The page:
• This is a surprisingly frequent question! Know any Structural Engineers? Electrical Engineers involved in solid state physics? Mechanical engineers specifying HVAC (heating, ventilation and air conditioning) equipment in a 20-story high rise? Maybe, maybe not. Check out what they really do for a living here.
  • How does Engineering relate to other disciplines? Follow this link to a really clever radial map at “Mapping Engineering+ at USC”. Choose your favorite subject and click around.
  • Interested in Electrical Engineering? Consider Washington University’s J-Term Electrical Engineering course over the Winter term. This core EE course can be transferred into other degree programs. The intensive term also serves as an introduction to Washington University at St Louis.
  • What does a systems engineer in the aerospace industry do for a living? Click on this link for a short well written interview with a Lockheed Martin Systems Engineer.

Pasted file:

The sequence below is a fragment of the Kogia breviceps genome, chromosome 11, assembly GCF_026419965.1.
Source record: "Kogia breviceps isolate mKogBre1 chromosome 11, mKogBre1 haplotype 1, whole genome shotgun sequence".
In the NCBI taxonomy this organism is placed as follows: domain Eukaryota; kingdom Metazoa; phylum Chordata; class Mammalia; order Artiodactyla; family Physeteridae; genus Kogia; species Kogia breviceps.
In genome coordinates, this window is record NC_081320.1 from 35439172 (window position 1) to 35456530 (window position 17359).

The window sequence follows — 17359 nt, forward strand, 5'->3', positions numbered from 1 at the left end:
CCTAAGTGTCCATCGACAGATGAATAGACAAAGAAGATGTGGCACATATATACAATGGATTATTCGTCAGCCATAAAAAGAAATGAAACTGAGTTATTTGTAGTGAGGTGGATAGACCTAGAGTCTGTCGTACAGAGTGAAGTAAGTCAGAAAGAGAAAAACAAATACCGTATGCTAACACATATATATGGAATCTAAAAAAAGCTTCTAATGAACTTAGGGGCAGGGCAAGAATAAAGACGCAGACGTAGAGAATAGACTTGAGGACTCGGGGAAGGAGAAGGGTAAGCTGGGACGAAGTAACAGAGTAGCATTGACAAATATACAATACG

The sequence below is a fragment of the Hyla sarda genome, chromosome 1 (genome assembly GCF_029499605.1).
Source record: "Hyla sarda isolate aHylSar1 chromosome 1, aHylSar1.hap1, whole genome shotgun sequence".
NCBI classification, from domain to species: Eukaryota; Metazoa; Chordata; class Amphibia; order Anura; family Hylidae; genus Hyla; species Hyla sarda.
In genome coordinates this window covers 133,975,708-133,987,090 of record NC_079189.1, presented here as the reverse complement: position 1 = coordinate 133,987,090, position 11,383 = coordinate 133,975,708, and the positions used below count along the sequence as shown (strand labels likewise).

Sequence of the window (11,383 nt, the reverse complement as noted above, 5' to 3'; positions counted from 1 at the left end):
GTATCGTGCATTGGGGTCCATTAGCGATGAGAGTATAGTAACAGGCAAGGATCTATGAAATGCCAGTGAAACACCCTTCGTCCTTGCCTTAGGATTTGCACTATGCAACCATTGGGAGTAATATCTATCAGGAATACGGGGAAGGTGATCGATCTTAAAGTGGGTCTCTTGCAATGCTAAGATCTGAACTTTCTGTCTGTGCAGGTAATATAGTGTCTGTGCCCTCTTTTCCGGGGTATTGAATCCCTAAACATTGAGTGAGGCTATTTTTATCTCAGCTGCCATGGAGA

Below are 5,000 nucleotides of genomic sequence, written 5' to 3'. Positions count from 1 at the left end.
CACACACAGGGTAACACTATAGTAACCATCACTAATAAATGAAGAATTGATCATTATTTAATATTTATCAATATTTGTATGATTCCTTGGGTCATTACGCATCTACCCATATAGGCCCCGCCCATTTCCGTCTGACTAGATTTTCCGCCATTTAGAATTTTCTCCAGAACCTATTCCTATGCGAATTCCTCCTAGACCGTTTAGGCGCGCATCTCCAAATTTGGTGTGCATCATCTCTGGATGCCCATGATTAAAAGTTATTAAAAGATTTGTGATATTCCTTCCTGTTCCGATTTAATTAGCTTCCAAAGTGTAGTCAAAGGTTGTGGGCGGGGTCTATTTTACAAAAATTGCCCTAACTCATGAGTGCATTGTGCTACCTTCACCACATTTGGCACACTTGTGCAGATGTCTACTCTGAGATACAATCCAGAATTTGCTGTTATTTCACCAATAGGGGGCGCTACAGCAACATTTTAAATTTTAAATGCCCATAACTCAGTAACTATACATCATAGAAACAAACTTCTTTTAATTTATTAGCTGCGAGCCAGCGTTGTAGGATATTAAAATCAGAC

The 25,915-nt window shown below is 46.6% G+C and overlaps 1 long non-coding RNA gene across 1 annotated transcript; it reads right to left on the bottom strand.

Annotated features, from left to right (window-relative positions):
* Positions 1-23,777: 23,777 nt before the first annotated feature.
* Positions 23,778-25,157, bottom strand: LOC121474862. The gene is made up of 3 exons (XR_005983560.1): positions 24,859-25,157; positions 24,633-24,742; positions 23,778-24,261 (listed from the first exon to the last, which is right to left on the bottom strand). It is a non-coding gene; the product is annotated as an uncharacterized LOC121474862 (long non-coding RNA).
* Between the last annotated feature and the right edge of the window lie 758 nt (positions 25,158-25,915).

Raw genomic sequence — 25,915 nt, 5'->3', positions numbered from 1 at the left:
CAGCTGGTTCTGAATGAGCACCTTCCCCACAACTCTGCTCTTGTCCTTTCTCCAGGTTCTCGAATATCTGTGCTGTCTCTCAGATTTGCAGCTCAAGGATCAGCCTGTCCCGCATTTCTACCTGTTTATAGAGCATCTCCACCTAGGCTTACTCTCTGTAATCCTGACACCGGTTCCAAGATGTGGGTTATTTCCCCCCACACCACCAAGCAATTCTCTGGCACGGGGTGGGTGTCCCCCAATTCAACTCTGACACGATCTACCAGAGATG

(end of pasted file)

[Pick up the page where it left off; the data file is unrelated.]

Student Voices

  • Click on this link for a profile of what our students think.
  • Check out USC Student Voices at this link.

Interesting Posts from Faculty

This is an area where faculty post articles used for classes that might be of interest to others. It's what's on our mind.

  • Numbers warn of looming collapses. Math tools predict when systems are on the brink, ScienceNews, by Rachel Ehrenberg
  • Bioengineering: The Brittle Star's Apprentice. Chemist Joanna Aizenberg mines the deep sea and the forest wetlands for nature's design secrets and uses them to fashion new materials that may change the world. Interview by Garath Cook. Scientific American, February 2012.
  • A Formula for Economic Calamity. Despite the lessons of the 2008 collapse, Wall Street is betting our future on flimsy science. By David H. Freedman. Scientific American, November 2011.
  • RNA Start. Supercomputer simulations are helping scientists unravel how nucleic acids could have contributed to the origins of life. Mechanical Engineering, December 2010.
  • Why Birds Don't Collide... and other marvels of applied mathematics and engineering. By Don Boroughs. ASCE PRISM, December 2011.

Links to the World of Applied Math

Here are links to the “Big Four” governing societies for engineers;

Here are links to some interesting websites to browse.